How Can I Use a Multi-Select Dialog Box in a Script?
Hey, Scripting Guy! Awhile back you showed us how to use a File Open dialog box in our scripts. At the same time you said you’d show us how to use a multi-select dialog box. Did you just forget about the multi-select dialog box?
Hey, AA. Yes, we … forgot … about the multi-select dialog box. (Saying we forgot sounds better than saying, “No, we just irresponsibly said we’d do something and then failed to follow up on it.”) For those of you who missed our original column on adding a File Open dialog box to a script, you’ll find it here. For the rest of you, here’s a script that uses a multi-select File Open dialog box. (Note: By “multi-select” we simply mean a dialog box that allows you to select multiple files. The dialog box we showed in a previous column limited you to selecting a single file.)
Set objDialog = CreateObject(“UserAccounts.CommonDialog”) objDialog.Filter = “VBScript Scripts|*.vbs|All Files|*.*” objDialog.Flags = &H0200 objDialog.FilterIndex = 1 objDialog.InitialDir = “C:\Scripts” intResult = objDialog.ShowOpen
If intResult = 0 Then Wscript.Quit Else Wscript.Echo objDialog.FileName End If
There are a few things we need to explain here, beginning with the fact that this dialog box is available only on Windows XP; the preceding script won’t work on any other version of Windows, including Windows Server 2003. Second, there’s only one difference between this and the script we showed you a couple months ago. If you want to create a multi-select dialog box, you simply need to add this line of code:
objDialog.Flags = &H0200
That’s it: set the Flags property to &H0200, and you’ll have a multi-select File Open dialog box. To select multiple files in the dialog box, just do what you usually do: click the first file, then hold down the Ctrl key and click any additional files you want to select.
Having said that, we need to point out that the File Open dialog box you get, while fully functional, isn’t as nice as the File Open dialog box you’re used to. For one thing, you don’t get the nice shortcut bar (with the icons for things like Desktop and My Documents). For another, the dialog box displays everything using short file names; in other words, the dialog box is going to look something like this:
Fully functional, but not as aesthetically pleasing as the other File Open dialog box, the one that allows you to select only a single file.
In addition, the return value from the multi-select dialog box is a string that consists of the folder name and the short file names of all the files you selected. In this string, individual items are separated by a blank space. Thus you get back something like this:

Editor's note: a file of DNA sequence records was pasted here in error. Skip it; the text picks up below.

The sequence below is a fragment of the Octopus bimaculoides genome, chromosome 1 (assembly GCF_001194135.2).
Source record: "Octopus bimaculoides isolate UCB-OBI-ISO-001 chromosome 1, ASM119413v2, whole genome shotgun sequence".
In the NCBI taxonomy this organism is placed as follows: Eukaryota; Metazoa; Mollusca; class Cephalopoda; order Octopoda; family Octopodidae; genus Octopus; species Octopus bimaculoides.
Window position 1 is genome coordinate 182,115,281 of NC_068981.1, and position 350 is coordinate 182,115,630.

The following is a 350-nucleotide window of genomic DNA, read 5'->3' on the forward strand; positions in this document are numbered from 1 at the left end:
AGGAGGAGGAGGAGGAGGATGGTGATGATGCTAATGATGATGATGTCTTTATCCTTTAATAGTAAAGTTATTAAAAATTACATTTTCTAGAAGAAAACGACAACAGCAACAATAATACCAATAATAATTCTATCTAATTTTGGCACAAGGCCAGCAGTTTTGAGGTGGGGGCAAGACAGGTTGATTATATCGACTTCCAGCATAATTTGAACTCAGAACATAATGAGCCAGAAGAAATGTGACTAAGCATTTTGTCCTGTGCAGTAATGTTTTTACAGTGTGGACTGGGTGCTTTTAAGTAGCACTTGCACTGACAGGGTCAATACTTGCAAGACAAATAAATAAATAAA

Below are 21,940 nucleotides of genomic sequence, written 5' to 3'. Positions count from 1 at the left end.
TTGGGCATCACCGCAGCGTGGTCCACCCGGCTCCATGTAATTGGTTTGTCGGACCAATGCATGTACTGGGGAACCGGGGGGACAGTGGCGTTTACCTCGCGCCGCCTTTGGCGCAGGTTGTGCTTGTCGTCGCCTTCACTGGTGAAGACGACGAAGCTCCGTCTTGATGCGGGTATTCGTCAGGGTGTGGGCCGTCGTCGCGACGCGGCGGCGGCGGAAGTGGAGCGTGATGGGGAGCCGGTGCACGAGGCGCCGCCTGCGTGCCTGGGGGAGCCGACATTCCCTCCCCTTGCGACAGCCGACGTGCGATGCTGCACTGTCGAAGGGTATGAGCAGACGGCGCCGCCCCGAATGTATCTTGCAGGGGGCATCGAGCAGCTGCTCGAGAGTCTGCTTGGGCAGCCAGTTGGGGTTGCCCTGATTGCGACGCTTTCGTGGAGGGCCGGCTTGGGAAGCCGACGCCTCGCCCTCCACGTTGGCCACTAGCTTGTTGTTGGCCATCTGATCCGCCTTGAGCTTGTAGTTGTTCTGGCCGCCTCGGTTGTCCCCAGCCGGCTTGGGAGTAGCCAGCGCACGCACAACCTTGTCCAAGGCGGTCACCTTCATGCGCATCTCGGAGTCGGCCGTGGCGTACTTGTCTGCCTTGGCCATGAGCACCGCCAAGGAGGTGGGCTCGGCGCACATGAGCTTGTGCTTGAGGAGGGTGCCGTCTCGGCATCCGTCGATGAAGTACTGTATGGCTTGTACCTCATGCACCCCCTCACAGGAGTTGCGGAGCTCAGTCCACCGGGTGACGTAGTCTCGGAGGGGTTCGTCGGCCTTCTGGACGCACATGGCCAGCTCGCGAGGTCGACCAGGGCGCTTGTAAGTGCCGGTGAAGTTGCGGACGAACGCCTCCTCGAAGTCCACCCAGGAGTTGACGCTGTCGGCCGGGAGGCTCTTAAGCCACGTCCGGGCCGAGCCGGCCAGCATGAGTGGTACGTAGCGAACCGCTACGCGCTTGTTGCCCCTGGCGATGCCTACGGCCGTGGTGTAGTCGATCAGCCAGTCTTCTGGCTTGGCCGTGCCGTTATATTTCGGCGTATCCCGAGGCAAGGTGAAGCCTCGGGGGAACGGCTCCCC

C:\Scripts\ file_dialog.vbs file_save.vbs test.vbs
That means we need to do some additional coding here: we need to take the folder path (C:\Scripts\) and add on the individual file names in order to create valid file paths. Let’s take a look at a revised script that echoes back the file paths for each file selected:
Set objDialog = CreateObject(“UserAccounts.CommonDialog”) objDialog.Filter = “VBScript Scripts|*.vbs|All Files|*.*” objDialog.Flags = &H0200 objDialog.FilterIndex = 1 objDialog.InitialDir = “C:\Scripts” intResult = objDialog.ShowOpen If intResult = 0 Then Wscript.Quit Else arrFiles = Split(objDialog.FileName, ” “) For i = 1 to Ubound(arrFiles) strFile = arrFiles(0) & arrFiles(i) Wscript.Echo strFile Next End If
Here we’re using the VBScript Split command to take the string we get back from the dialog box and make it into an array (by splitting on the blank space). The first element in the array will be the folder path; the remaining elements will be the individual file names.
We then use a For Next loop to walk through the items in the array. Note that we start with the second item in the array, the item with the index number 1. (The first item in a VBScript array has an index number of 0.) We do that simply because the first item in the array isn’t actually a file name; it’s the folder path. Inside the For Next loop we combine the folder path (item 0) with the file name; that gives us a complete file path, which we store in a variable named strFile. We then echo this file path.
When we run the script, we get output similar to this:
C:\Scripts\file_dialog.vbs C:\Scripts\file_save.vbs C:\Scripts\test.vbs
As soon as we have file paths we can actually do something interesting with those files, like open them, delete them, compress them, or whatever else you like to do with your files.